Counseling For Teenagers


Parents and Caretakers

You want the best for your child. You want to protect them from the “real” world as long as you can. You try to be everything they need and offer to talk anytime they would like. Yet, your teen may be struggling and sometimes you’re not even sure how to be helpful. If any of this sounds familiar, you’ve come to the right place.

Your teenager will be more likely to open up in counseling and develop a strong therapeutic relationship if they’re involved in the process of choosing the therapist. Feel free to show them this page and ask them to read about our therapists, or make a list of things they think would make a good therapist.


The teen years are difficult, because you’re old enough to have your own thoughts, values, opinions and emotions but still rely heavily on caretakers. You’re emotions may change from minute to minute, your relationships (with friends, significant others, parents, etc) are constantly evolving, and you’re expected to make major life decisions. Add in a little depression, the loss of a loved one, bullying at school or just about any other unexpected complication and it’s no wonder teens start to feel overwhelmed sometimes. You don’t have to face all of these challenges and emotions alone. Counseling can help.

We believe that you deserve respect and to be treated as an equal in the therapy process. At the first session, or sometimes even in a phone call beforehand, we explain to your parents or caretaker the importance of respecting your confidentiality. It’s hard to open up to someone new, so you’ll have the opportunity to ask your new therapist as many questions as you’d like to make sure they are a good fit before you start talking to them about your problems. We will take the time to help match you with the therapist that you’ll fit the best with.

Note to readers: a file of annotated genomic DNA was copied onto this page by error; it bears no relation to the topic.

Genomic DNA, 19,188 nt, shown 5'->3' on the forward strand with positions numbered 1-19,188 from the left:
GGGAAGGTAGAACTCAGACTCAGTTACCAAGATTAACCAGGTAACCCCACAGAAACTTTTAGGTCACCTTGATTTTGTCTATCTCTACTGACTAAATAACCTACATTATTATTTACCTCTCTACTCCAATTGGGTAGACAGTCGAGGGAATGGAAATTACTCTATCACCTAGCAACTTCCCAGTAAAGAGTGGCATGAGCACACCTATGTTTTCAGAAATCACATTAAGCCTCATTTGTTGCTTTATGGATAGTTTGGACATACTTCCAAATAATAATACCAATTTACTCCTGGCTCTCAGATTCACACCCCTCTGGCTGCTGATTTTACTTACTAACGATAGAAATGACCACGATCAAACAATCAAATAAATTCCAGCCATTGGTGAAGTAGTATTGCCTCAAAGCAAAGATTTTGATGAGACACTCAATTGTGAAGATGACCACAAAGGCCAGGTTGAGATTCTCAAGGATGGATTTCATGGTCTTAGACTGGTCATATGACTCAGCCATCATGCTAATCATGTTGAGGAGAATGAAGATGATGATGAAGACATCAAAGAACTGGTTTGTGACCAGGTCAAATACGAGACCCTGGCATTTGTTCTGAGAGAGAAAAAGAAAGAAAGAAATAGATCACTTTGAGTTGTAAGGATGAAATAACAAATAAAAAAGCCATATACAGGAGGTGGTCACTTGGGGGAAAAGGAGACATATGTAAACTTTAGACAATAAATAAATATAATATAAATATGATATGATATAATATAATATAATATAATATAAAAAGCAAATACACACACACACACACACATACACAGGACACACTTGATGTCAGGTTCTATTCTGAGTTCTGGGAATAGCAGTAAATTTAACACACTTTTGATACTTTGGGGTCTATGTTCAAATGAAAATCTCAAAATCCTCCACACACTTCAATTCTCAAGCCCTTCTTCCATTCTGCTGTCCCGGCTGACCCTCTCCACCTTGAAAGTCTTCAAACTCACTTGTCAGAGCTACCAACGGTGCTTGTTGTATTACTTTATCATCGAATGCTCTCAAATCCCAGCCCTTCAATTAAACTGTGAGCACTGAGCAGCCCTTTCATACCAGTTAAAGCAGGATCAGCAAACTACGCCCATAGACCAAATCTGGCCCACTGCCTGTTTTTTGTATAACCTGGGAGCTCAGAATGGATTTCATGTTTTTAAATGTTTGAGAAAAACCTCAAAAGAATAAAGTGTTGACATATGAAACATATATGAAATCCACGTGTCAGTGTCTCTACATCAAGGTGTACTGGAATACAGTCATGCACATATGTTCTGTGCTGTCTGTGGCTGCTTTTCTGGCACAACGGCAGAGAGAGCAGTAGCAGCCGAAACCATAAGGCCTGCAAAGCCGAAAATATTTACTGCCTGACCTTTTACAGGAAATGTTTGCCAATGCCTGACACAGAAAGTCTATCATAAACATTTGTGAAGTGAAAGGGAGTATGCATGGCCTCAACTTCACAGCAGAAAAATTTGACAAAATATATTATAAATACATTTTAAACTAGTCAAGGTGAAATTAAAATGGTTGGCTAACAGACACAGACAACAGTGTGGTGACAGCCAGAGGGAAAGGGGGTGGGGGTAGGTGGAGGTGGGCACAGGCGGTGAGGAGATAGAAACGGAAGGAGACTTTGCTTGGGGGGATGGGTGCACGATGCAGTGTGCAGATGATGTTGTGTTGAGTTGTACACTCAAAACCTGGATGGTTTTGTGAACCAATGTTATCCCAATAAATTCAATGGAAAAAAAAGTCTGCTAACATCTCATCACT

It’s natural to be skeptical in your first few sessions.  We want you to help you feel comfortable and make sure that counseling is the right route for you, so we will take time to get to know you personally and get a feel for what treatment will be most effective for you. I encourage all teens to come to the first session with questions for your therapist about their style and how they can help you. Do you have a lot anxiety? Ask your therapist what experience and training they have related to social anxiety or how counseling can help with test anxiety. Do you feel depressed? It’s ok to ask if your therapist if depression gets better. Are you worried that your therapist might judge you? Express this concern to your therapist and we’ll tell you a little about our personality and our philosophy.

Reasons Teens may come to Counseling

Anytime you are facing a situation you find overwhelming, counseling may be able to help. Some of the most common reasons teens come to our office include:

  • Depression or often feeling “down” and perhaps even hopeless
  • Self Harm or thoughts of suicide
  • Low self esteem
  • You’ve been through something very upsetting or traumatic
  • Your parents divorce, you move or other major life changes
  • You’re worried about your future and feel overwhelmed
  • Nightmares or difficulty sleeping
  • Grief – someone you care about has died
  • Difficulty making and keeping friends
  • Anxiety – You sometimes feel so nervous that it gets in the way of doing things
    • Test Anxiety and Social Anxiety (being around others) are very common among teens

What will I do in counseling?

This depends on what goals you and your therapist set for your treatment, the training and type of therapy your therapist does and your individual strengths and weaknesses. After you’ve met a couple times your therapist will talk to you about what they think will help. Your counselor may recommend that you process (talk) about things that are bothering you, practice coping skills, learn Mindfulness, keep track of certain feelings and behaviors during the week, express your feelings through art, work through emotions using Sand Tray or participate in exposure activities meant to help you “face your fears.”

Dialectical Behavior Therapy

Youth who are at least 13 years old and struggle with strong emotions, self harm or have suicidal ideation often benefit from Dialectical Behavior Therapy (DBT) which also includes a weekly skills training group where both the youth and a parent participate. Youth participating in DBT will be asked to monitor their moods and behaviors on a daily diary card, closely examine difficult situations they’ve faced and practice using new coping and social skills. You can learn more about DBT treatment here.


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